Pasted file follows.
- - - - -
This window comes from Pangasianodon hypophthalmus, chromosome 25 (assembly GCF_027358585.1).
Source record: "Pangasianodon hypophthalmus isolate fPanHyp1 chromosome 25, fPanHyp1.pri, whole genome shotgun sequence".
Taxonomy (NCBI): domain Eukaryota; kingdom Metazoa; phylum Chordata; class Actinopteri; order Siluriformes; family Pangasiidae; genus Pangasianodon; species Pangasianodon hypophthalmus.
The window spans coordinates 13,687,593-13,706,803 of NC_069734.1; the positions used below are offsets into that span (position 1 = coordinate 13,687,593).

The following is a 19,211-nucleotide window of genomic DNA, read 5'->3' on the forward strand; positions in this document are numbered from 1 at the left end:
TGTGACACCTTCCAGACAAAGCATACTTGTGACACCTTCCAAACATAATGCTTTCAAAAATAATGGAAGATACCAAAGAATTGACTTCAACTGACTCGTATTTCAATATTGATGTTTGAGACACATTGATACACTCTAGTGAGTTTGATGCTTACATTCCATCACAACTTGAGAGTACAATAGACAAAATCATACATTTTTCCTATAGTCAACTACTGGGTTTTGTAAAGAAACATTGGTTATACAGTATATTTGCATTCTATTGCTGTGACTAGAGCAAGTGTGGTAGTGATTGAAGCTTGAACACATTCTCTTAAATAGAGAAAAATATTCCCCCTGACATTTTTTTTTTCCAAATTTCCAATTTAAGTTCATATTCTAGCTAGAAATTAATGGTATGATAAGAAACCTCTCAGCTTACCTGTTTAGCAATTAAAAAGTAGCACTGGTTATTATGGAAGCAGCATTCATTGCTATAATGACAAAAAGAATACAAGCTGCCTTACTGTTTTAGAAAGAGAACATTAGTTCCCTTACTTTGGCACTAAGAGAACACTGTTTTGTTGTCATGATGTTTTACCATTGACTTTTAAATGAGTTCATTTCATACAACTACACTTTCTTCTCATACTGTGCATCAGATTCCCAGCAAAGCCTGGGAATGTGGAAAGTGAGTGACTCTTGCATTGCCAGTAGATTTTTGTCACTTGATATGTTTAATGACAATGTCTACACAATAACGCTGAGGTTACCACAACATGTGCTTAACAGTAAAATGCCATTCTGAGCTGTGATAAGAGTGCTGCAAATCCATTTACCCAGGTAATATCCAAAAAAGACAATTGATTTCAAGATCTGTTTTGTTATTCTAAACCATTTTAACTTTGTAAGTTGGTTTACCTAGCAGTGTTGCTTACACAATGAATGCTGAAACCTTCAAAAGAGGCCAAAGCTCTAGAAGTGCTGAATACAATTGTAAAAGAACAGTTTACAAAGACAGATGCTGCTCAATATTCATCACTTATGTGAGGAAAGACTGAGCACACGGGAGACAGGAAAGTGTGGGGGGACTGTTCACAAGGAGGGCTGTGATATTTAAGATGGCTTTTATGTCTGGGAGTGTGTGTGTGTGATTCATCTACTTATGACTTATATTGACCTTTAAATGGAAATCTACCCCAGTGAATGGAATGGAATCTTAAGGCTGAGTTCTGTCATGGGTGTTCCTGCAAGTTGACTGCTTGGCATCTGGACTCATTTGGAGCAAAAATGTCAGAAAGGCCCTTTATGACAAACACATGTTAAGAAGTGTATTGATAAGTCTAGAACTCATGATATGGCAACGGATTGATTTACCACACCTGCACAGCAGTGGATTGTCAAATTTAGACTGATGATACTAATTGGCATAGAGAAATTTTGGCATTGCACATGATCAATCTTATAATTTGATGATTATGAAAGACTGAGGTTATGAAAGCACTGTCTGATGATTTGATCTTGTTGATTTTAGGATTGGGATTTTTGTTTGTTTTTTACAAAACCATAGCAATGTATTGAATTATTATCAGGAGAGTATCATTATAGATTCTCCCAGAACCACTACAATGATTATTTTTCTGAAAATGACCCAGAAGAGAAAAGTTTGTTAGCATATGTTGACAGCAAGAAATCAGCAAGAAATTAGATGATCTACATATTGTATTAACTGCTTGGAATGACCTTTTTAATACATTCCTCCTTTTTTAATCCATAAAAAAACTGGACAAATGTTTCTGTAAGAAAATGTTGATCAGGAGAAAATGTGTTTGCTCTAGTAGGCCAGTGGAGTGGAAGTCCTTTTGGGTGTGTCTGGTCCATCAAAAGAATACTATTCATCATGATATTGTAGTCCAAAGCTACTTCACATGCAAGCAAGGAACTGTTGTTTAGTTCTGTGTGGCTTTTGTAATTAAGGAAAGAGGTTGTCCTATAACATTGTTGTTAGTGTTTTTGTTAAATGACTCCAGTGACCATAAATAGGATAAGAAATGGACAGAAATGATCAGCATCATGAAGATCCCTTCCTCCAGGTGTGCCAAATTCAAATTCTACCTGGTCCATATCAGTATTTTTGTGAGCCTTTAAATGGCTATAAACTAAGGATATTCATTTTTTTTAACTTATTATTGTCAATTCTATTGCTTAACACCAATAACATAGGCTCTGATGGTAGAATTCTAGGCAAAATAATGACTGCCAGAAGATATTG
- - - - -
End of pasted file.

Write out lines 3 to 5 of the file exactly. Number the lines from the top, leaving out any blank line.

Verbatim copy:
Taxonomy (NCBI): domain Eukaryota; kingdom Metazoa; phylum Chordata; class Actinopteri; order Siluriformes; family Pangasiidae; genus Pangasianodon; species Pangasianodon hypophthalmus.
The window spans coordinates 13,687,593-13,706,803 of NC_069734.1; the positions used below are offsets into that span (position 1 = coordinate 13,687,593).

The following is a 19,211-nucleotide window of genomic DNA, read 5'->3' on the forward strand; positions in this document are numbered from 1 at the left end: